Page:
Can You Get a DWI on Prescription Drugs in Texas?
Yes. You can get a DWI on prescription drugs in Texas.
Is It Illegal to Drive While Using Prescription Drugs in Texas?
It is not illegal to drive if you are taking prescription medication. However, you must do so safely and meet these two essential conditions:
- You must have a legal prescription for the drug; and
- You do not meet the statutory definition for intoxication while driving.
The Texas Penal Code (TPC) defines intoxication as lacking the physical or mental capability to safely operate a motor vehicle due to alcohol, illegal drugs, controlled substances, or any other substance (including over-the-counter medications).
Thus, if an officer believes you cannot safely operate your vehicle because you took your medication, you can face drug DWI charges.
What Are the Penalties for a DWI on Prescription Drugs?
Texas penalizes a prescription drug DWI the same way the statutes criminalize an alcohol-related DWI. For a first offense, you will face Class B misdemeanor charges, which includes up to six months in jail, a $2,000 fine, and a potential one-year license suspension.
If you have prior convictions, or if the police can identify any aggravating circumstances related to your arrest, you will face charges that range from a Class A misdemeanor all the way up to a first-degree felony.
All DWI charges carry the threat of jail or prison time, significant fines, and a lengthy suspension of your driver’s license. You may also face additional court-ordered penalties including:
- Community service
- Ignition interlock on your car,
- Educational courses, counseling, or rehab
Another serious consequence is a permanent criminal record. This can keep you from getting a good job, renting an apartment, getting into the school of your choice, or getting a student loan.
How Do the Police Prove Prescription Drug Intoxication?
To establish probable cause for an alcohol-related DWI arrest, police often administer field sobriety or breathalyzer tests. As most prescription medications will not show up on a breathalyzer test, law enforcement must use field sobriety tests for probable cause. These tests are subjective and often lead to false arrests.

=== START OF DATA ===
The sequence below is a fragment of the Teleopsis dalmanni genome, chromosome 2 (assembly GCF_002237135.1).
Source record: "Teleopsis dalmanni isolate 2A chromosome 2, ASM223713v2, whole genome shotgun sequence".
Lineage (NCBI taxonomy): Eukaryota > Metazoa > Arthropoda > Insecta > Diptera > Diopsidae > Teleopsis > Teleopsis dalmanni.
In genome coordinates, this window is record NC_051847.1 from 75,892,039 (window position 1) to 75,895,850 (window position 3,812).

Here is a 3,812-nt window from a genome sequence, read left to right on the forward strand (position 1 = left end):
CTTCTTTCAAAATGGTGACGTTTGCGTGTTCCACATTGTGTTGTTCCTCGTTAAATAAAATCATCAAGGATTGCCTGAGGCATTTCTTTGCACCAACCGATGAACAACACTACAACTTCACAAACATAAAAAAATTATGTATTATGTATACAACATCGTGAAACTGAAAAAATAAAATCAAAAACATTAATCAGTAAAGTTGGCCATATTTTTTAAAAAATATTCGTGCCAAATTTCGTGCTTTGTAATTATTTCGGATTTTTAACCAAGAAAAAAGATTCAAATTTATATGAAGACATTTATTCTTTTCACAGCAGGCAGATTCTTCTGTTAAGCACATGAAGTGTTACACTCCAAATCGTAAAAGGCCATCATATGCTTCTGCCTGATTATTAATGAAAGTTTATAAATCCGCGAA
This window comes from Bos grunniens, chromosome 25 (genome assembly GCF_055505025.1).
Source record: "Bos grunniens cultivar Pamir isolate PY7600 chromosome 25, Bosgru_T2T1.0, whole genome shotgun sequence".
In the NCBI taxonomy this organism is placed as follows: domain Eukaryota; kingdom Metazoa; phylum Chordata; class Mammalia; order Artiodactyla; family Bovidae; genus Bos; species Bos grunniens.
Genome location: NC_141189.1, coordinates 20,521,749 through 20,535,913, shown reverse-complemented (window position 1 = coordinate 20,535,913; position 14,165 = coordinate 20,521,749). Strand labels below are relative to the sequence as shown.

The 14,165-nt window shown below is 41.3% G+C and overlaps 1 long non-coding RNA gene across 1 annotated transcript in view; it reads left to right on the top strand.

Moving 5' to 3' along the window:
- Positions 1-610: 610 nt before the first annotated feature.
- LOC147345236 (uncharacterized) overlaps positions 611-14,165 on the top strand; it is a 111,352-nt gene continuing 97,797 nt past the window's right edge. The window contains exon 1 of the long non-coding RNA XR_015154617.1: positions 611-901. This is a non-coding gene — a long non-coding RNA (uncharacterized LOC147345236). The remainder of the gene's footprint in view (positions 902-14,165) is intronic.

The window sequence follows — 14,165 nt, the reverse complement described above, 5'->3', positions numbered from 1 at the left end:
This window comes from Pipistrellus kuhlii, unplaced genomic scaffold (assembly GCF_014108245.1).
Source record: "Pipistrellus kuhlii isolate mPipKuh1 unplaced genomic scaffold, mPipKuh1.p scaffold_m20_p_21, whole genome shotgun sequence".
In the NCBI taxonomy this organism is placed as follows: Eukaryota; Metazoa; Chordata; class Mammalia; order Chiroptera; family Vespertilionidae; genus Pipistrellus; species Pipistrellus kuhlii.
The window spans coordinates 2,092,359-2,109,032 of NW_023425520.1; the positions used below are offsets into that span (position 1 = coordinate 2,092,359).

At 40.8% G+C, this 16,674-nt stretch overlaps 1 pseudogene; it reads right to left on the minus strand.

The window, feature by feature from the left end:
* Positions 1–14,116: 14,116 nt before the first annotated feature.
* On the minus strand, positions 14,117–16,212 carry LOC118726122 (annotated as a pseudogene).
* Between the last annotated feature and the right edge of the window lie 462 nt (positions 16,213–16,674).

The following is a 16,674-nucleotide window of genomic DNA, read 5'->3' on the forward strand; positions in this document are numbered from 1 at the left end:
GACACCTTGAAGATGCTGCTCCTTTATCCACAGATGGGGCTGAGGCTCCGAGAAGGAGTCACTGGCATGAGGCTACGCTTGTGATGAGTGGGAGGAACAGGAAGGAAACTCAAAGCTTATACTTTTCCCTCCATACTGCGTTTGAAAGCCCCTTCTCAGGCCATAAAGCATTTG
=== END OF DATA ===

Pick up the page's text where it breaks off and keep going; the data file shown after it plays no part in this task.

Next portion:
Once they have arrested you, the police will likely request that you submit to a blood test. Although this type of chemical testing may not be able to identify the specific substance you consumed, it can provide enough information for the prosecutor to pursue charges.
The police and prosecutor can also use any statements you make against you in court. Simply admitting to the officer that you took an antidepressant, pain medication, sedative, or any prescription drug that you knew had certain side effects may be enough for the prosecutor to convict you of a drug-related DWI.
Can I Challenge a Prescription Drug DWI?
Yes. However, because proving drug-related intoxication presents a more significant challenge, a drugged driving lawyer may be critical in identifying weaknesses in the prosecution’s case that can help protect you from the consequences of a DWI.
For example, if the arresting officer violated your legal rights or failed to follow established protocols for administering a field sobriety test, your DWI lawyer may successfully use that information to negotiate with the prosecutor to have your drug DWI charges reduced or dismissed.
Some of the most common legal defense strategies our team uses for DWIs involving prescription drugs include:
Lack of reasonable suspicion: If the police did not have reasonable suspicion that you broke the law, they may have violated your rights by stopping your car. In that case, any subsequent evidence they obtain may be inadmissible in court.
Lack of probable cause: If the police failed to follow the field sobriety testing guidelines established by the National Highway Traffic Safety Administration (NHTSA), it could invalidate the results and potentially help get your drug DWI charges reduced or dismissed.
Faulty blood test results: The testing lab that obtains and processes your blood sample for drug testing must adhere to specific protocols and procedures. If the lab did not follow protocol, we may successfully argue that the test results could be erroneous.
The prosecutor has a burden of proof in a DWI with prescription drugs case. Nevertheless, many people wrongly go to jail for drug-related DWIs because they believe they had no grounds to challenge the charges.
How Can a Prescription Drug DWI Lawyer Help Me?
Randall Isenberg brings more than 30 years of experience in the Texas criminal justice system. Having worked as a chief felony prosecutor and a state judge, he brings unique insight and a profound understanding of the Texas legal system to your case.
Our team is ready to get to work to help you achieve the best possible outcome in your case.
If you are facing a DWI on prescription drugs, contact us today at 214-696-9253 to schedule a free consultation.